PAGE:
Approximately 28 million people living in the United States suffer from some degree of hearing loss. It is the most frequently occurring birth defect—about three of every 1,000 babies are born with hearing loss. Years of research indicate that prompt diagnosis and treatment of hearing loss is key in helping these individuals to function with little or no handicap. Because of vast improvement in technology and screening programs, the goal of early diagnosis and treatment of hearing loss is now within our reach.
In 1988 the Commission on Education of the Deaf reported to Congress that the average age at which children with congenital hearing loss were identified was 2½ to 3 years, and in many cases, not until 5 or 6 years. This delay in identifying—and treating—hearing loss in children makes it difficult or impossible for these children to develop fundamental language, social, and cognitive skills. Research has shown that children who receive early intervention and amplification (before 6 months vs after 6 months of age) are one to two years ahead of their later-identified peers in language, cognitive, and social skills by the time they enter first grade. For this reason, the National Institutes of Health’s (NIH) consensus Development Conference on Early Identification of Hearing Loss in 1993 concluded that all infants should be screened for hearing impairment, preferably prior to discharge from the hospital.
“Children with middle ear fluid often undergo multiple screening tests, a big cost for all of us to have to incur. Often, if we can medically or surgically treat that fluid, the loss may resolve. Otolaryngologists are in the best position to pick up on that and render the appropriate treatment.” – —Albert H. Park, MD
To this end, the Centers for Disease Control and Prevention (CDC) has developed the Earlier Hearing Detection and Intervention Program (EHDI). This program has several goals, including:
- Early screening (initial testing).
- Audiologic evaluation (to confirm hearing loss).
Early intervention (including medical treatment, early intervention services, and support) to enhance communication, thinking, and behavioral skills needed to achieve academic and social success.
This program recommends that all newborns be screened for hearing loss before 1 month of age, preferably before discharge from the hospital. It further advises that all infants who fail the initial screening should have a diagnostic audiologic evaluation before 3 months of age, and all infants identified with a hearing loss should receive appropriate intervention before 6 months of age.
In 1988, then-Surgeon General C. Everett Koop, MD, set a goal that all children with significant hearing loss would be identified before 12 months of age. Given the techniques available for infant hearing screening at that time, and the fact that the average age of identification was 2½ to 3 years, this seemed unrealistic. Since then, improved techniques and procedures have made it possible to conduct hearing screening at younger ages, so that it is now a realistic goal to screen every newborn in the United States for hearing loss.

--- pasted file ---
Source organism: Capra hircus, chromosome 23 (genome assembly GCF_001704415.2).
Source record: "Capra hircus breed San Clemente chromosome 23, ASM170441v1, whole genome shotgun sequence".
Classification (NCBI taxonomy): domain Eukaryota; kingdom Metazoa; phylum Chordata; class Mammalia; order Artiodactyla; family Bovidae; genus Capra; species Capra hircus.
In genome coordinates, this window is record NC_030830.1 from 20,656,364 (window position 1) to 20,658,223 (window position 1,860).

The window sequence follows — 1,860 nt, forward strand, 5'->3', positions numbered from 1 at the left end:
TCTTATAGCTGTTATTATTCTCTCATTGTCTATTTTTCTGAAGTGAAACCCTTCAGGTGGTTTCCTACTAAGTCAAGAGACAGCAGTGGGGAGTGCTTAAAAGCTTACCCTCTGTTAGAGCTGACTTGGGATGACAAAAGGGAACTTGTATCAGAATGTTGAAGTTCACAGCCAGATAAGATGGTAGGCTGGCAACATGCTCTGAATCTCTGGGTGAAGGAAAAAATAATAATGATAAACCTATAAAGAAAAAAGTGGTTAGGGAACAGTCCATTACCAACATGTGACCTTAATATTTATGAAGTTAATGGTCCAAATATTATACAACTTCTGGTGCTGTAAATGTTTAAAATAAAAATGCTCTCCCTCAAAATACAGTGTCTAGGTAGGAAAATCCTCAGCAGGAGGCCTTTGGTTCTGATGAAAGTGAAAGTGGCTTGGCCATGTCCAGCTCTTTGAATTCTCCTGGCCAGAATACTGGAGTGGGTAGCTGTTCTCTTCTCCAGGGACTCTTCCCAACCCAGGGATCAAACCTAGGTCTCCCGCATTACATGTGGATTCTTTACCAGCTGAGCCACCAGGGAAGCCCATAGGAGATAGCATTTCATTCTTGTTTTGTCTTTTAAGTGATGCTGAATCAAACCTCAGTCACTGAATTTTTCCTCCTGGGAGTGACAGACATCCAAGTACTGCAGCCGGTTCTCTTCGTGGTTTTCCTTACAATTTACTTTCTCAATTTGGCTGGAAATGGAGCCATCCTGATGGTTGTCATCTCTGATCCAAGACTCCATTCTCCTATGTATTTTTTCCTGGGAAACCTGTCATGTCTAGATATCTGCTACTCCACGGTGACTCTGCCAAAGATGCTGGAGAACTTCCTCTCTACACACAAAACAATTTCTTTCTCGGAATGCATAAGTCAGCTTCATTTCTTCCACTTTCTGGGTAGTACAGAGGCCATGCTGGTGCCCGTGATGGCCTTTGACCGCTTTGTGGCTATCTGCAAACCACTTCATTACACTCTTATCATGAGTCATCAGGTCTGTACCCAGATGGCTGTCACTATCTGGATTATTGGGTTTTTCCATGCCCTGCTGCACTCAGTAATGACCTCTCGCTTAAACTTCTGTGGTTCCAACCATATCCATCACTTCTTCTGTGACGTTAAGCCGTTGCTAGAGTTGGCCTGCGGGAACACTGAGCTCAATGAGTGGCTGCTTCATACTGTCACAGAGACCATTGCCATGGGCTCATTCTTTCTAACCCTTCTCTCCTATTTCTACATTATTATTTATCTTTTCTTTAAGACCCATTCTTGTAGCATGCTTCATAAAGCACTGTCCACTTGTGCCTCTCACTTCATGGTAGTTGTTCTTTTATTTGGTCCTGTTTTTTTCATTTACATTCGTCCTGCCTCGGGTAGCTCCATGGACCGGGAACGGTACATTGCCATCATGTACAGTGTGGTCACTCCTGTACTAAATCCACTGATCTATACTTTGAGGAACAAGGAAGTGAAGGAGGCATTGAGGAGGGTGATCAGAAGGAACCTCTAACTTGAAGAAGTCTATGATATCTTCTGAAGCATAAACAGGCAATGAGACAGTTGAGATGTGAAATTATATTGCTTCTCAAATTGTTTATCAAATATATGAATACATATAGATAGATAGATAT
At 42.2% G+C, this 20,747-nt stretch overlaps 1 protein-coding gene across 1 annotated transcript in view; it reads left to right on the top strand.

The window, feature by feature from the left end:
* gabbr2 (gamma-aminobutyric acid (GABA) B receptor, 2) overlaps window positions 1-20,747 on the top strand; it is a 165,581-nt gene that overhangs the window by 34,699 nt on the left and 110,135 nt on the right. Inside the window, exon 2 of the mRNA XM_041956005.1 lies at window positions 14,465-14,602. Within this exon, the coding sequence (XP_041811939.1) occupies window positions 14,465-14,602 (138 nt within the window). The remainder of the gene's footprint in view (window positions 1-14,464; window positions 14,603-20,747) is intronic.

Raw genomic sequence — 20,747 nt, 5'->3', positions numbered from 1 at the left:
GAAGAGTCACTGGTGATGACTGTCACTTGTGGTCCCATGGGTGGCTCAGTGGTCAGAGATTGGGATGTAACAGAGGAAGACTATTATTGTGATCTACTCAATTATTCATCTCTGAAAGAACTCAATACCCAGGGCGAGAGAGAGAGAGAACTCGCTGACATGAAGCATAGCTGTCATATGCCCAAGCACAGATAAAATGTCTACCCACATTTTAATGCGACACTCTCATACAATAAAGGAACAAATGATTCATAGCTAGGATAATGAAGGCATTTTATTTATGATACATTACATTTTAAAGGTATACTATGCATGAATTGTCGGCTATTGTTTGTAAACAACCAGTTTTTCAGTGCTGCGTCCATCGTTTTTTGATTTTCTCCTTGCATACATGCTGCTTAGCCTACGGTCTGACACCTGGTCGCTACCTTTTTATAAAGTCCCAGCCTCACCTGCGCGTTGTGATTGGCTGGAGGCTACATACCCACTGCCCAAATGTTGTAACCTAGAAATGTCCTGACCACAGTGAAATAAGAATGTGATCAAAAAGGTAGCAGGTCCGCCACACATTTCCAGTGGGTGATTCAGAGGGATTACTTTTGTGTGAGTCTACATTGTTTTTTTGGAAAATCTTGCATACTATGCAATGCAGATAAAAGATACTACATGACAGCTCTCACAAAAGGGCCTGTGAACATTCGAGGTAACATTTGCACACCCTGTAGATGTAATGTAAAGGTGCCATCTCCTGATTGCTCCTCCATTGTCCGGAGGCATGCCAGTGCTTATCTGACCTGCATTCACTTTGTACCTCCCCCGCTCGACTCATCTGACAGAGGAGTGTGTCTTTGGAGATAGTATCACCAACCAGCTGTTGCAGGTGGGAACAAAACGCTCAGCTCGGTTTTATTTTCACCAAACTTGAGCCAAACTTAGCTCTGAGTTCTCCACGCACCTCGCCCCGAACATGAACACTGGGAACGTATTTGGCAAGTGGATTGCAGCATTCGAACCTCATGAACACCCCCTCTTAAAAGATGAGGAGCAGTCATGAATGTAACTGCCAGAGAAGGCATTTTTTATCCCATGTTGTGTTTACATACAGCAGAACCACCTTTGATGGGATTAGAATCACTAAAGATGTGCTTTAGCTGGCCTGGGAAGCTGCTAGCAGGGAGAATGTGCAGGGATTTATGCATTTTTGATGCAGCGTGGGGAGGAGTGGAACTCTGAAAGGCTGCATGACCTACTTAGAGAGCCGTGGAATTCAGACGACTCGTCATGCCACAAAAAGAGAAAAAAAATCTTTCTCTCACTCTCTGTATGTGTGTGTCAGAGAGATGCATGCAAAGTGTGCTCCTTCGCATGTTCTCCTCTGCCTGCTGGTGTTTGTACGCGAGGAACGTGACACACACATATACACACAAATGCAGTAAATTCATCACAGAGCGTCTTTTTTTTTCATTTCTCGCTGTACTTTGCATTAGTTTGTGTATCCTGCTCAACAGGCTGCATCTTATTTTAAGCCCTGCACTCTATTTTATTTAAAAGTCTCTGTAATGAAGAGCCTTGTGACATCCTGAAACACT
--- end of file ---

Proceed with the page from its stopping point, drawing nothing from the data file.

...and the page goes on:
Conducting hospital-based universal newborn hearing screening costs between $10 and $50 per baby, depending on the technology and program used. This is about one-tenth the cost per child identified with phenylketonuria (PKU), hypothyroidism, or sickle-cell anemia in metabolic disorder screening programs, which are required in all 50 states. This cost can be offset many times over by the estimated $400,000 per child that can be saved in special education costs if the child is identified early and receives appropriate intervention and education.
According to the CDC website, there are currently 37 states that have some form of legislation enacted relating to EHDI, and approximately 2,500 universal newborn screening programs. However, according to the National Center for Hearing and Assessment Management Fact Sheet, some estimate that still only about 35% of the babies born in the United States are born in hospitals with universal newborn hearing screening programs. This remains a vast improvement, however, over the number of infant screenings that were done a decade ago.
Despite the growing success of the early screening program, there is still much work to be done to ensure that infants identified with possible hearing loss receive the appropriate follow-up testing. A study published in Otolaryngology–Head and Neck Surgery in May reported the results of a survey of parental views regarding their child’s hearing loss. Fourteen percent of the parents responding to this survey reported that they did not even know the results of their newborn’s hearing screening. More than 15% of the families noted that no one provided information for additional testing.